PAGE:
Genetics can increase or decrease your risk of opioid addiction

genetics-opioid-addiction-riskWe know genetics can increase a person’s risk of developing cancer, diabetes, heart disease and a number of other conditions, and the same goes for opioid addiction.

Over the last decade, a growing body of research has focused on minute differences in a person’s DNA, called single-nucleotide polymorphisms, or SNPs, which can indicate your risk of addiction.

Some people have an opioid receptor gene that protects them specifically from opioid dependence, and substance dependence in general. There are also gene variations for three dopamine receptors in the brain–the molecules that signal pleasure–that are linked to a heightened risk of opioid addiction.

The Impact of Epigenetics in Addiction Development

Genes can also mutate in response to environmental factors, a process known as epigenetics, and these factors don’t have to be experienced firsthand. Your parents’ or grandparents’ experiences can affect the way your genes are expressed generations later. However, even if these genes are present, a person’s genetic propensity for addiction may never develop unless certain environmental factors are present.

For example, in one study, researchers administered opioids to a group of female rats for 10 days during adolescence. The rats remained substance-free until adulthood. The offspring of the rats that received opioids were less susceptible to opioid addiction. They weren’t as willing to seek out opioids, and found them less rewarding. Their brains–and their offsprings’ brains–expressed genes differently as a result of epigenetic changes.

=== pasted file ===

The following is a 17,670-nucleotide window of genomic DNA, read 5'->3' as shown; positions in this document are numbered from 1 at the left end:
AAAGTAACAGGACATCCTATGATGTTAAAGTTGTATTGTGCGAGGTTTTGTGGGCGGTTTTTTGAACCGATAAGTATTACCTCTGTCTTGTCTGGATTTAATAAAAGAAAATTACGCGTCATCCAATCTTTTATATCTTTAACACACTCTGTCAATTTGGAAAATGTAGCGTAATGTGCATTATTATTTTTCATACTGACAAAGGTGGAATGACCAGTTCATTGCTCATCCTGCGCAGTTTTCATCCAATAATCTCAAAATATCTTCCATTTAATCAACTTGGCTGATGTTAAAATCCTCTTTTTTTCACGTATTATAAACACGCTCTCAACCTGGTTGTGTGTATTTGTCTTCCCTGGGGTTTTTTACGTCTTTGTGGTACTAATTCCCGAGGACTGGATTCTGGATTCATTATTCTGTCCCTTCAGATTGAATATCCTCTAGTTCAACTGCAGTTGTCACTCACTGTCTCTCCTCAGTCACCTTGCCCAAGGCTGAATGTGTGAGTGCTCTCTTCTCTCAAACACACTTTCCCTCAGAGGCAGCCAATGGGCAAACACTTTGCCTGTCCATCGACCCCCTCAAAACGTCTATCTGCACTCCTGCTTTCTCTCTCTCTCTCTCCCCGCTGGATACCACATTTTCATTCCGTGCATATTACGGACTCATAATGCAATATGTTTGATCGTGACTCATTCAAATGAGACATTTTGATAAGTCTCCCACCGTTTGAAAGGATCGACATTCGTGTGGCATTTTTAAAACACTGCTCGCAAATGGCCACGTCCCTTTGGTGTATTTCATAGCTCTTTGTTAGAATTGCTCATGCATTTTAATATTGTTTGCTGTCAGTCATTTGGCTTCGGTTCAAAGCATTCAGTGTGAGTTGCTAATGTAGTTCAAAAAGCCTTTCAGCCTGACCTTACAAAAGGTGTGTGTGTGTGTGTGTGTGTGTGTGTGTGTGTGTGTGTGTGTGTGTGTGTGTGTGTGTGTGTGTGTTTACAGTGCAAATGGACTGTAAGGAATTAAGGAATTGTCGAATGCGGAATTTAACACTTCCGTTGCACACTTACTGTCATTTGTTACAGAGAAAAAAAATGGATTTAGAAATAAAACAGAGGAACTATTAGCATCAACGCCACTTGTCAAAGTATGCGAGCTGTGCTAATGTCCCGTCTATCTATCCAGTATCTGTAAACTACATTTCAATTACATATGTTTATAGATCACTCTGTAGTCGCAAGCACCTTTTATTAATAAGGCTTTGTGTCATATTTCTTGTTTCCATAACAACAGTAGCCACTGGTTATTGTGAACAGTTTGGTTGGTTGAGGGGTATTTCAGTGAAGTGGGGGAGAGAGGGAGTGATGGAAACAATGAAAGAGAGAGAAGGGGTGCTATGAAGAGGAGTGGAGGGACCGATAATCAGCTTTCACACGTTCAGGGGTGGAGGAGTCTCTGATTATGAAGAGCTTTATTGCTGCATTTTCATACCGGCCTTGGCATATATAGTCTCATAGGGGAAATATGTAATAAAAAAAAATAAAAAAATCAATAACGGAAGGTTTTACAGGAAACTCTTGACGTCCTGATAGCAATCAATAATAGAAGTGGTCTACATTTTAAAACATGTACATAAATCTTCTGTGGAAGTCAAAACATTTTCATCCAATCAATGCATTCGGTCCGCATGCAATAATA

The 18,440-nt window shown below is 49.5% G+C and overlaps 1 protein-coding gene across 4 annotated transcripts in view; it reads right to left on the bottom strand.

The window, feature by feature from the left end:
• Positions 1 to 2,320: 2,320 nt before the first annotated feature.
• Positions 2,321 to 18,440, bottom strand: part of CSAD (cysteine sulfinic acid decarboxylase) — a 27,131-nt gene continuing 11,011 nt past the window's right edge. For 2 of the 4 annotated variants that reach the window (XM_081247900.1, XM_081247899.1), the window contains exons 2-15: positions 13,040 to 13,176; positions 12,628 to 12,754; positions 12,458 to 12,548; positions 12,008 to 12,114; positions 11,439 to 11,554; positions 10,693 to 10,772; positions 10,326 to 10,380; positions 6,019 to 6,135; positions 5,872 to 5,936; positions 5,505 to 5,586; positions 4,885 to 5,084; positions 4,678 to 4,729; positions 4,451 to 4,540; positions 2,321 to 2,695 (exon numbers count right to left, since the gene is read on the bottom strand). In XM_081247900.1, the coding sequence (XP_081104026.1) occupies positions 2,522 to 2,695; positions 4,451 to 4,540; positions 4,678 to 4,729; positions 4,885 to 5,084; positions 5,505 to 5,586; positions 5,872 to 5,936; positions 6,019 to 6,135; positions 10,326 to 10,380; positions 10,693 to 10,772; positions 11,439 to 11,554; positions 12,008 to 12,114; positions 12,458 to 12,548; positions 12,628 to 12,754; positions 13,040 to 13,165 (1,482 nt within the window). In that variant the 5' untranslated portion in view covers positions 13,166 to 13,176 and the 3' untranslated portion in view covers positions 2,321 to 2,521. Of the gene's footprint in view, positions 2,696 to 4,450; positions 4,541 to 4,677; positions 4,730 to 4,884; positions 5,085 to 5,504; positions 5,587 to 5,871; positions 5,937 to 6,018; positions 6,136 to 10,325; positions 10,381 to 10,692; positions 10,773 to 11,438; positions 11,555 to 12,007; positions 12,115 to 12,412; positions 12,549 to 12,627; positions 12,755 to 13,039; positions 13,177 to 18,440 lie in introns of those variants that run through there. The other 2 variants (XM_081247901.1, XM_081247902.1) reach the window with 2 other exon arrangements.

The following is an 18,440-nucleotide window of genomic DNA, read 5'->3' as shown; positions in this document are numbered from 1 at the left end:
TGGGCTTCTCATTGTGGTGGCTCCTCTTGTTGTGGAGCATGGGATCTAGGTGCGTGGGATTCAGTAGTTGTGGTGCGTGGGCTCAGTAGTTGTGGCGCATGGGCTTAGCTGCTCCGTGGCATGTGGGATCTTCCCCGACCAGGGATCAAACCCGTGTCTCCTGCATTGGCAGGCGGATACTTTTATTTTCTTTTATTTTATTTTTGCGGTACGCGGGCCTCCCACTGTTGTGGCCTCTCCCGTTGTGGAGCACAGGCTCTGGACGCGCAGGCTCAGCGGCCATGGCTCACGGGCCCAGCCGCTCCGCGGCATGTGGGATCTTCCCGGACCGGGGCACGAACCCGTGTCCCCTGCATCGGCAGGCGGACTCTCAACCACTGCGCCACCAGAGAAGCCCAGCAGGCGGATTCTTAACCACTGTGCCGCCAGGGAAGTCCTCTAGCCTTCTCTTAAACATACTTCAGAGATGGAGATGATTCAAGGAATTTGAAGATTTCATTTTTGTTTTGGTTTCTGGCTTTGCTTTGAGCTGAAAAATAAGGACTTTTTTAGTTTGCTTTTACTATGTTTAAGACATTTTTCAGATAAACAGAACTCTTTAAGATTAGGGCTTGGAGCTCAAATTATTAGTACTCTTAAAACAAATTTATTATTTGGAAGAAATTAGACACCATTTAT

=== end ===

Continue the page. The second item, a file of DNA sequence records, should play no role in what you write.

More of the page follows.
Of course, the epigenetic process on a human scale is a bit more complicated, but findings in rodent models prove promising, nonetheless. While there is still much research to be done surrounding epigenetics, opioid addiction and substance use in general, researchers have already observed epigenetic changes in diseases like obesity.

Using Epigenetic Research to Inform Treatment

Research suggests that people who are born into a culture of drug use may be more likely to get and stay sober. Understanding the science of epigenetics can help inform treatment for people with substance use disorders, helping people remain substance-free and have an improved outlook.

Take cognitive behavioral therapy (CBT) as an example. CBT is a popular type of therapy used in the addiction treatment setting because it focuses on changing a person’s behavioral and thought patterns by improving their problem-solving skills, i.e., reminding a person of the skills they already have that can prevent relapse, and identifying how those skills have helped them thus far.

Epigenetics could also inform new medication development. For example, in the case of nicotine addiction, a doctor will prescribe medication based on an individual’s genes. The same practice could be applied to treating opioid addiction.

However, since researchers have barely scratched the surface on how epigenetics affects opioid addiction, such treatments are years out of reach. Researchers have to determine which genes are responsible for making offspring more resistant, like the rodent model study mentioned above.

Until then, integrated treatment that incorporates evidence-based elements such as CBT is the most effective way to treat opioid addiction. At BRC Recovery, our addiction treatment programs are highly individualized and incorporate a multifaceted array of services that include traditional, evidence-based therapies like CBT, as well as holistic treatments like meditation that focus on healing the whole person. For more information about how our recovery services can help you or someone you love overcome opioid addiction, please contact us at 1-866-905-4550.